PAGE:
On Thursday, Apple rejected Fortnite creator Epic Games’ request to restore its account on the South Korean iPhone manufacturer’s iOS platform to add its own payment options. This is their latest dispute over app development costs.
Apple is fighting a lawsuit filed by Epic Games last year, accusing the smartphone manufacturer of abusing its dominant position in the mobile application market.
Last week, the South Korean parliament approved a bill to prohibit major app store operators including Apple from forcing software developers to use their payment systems, effectively preventing them from charging commissions for in-app purchases. Their struggle turned to South Korea.
The bill is expected to take effect around September 15.
Epic stated in a post on Twitter that it has asked Apple to restore its Fortnite developer account, adding: “Epic intends to re-release Fortnite on iOS in South Korea and provide both Epic payment and Apple payment to comply with the new Korean Standard. Law.”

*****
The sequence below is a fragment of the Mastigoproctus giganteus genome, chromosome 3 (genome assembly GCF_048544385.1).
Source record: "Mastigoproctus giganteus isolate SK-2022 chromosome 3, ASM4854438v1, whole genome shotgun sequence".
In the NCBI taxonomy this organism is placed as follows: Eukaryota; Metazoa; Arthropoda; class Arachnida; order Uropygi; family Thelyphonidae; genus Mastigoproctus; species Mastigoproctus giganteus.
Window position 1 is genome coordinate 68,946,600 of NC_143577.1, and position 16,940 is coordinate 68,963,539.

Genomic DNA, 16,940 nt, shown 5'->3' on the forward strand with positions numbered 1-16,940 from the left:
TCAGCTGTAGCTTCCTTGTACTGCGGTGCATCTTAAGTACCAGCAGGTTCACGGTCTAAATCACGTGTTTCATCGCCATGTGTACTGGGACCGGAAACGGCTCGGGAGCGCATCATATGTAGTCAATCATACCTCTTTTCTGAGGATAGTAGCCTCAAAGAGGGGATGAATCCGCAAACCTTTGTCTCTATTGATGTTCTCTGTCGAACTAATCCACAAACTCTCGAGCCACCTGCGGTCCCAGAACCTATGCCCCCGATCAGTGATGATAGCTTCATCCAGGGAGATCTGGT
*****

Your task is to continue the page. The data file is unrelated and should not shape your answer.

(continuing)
But Apple said that Epic Games must agree to comply with Apple’s App Store review guidelines, and in the absence of such an agreement, it will not consider any requests to restore Epic Games Developer Program accounts.
Apple said in an email statement: “If Epic agrees to play the game in accordance with the same rules as everyone else, we will welcome Epic back to the App Store.”
It stated that even if South Korean legislation becomes law, the company is not obliged to approve any application for a developer program account.
Legal experts and developers all over the world are waiting for Epic Games’ ruling in the US court against Apple’s antitrust case.
When Epic introduced its own in-app payment system in Fortnite to circumvent Apple’s commissions, it violated Apple’s rules. Apple told Epic Games that the move violated its rules and removed the game from the App Store.
Faced with increasing antitrust scrutiny by global regulators, Apple said last week that it will allow some apps such as Netflix to provide links to its websites for users to pay. This small concession will allow app developers Bypass the controversial 30% app store fee it charges.
© Thomson Reuters 2021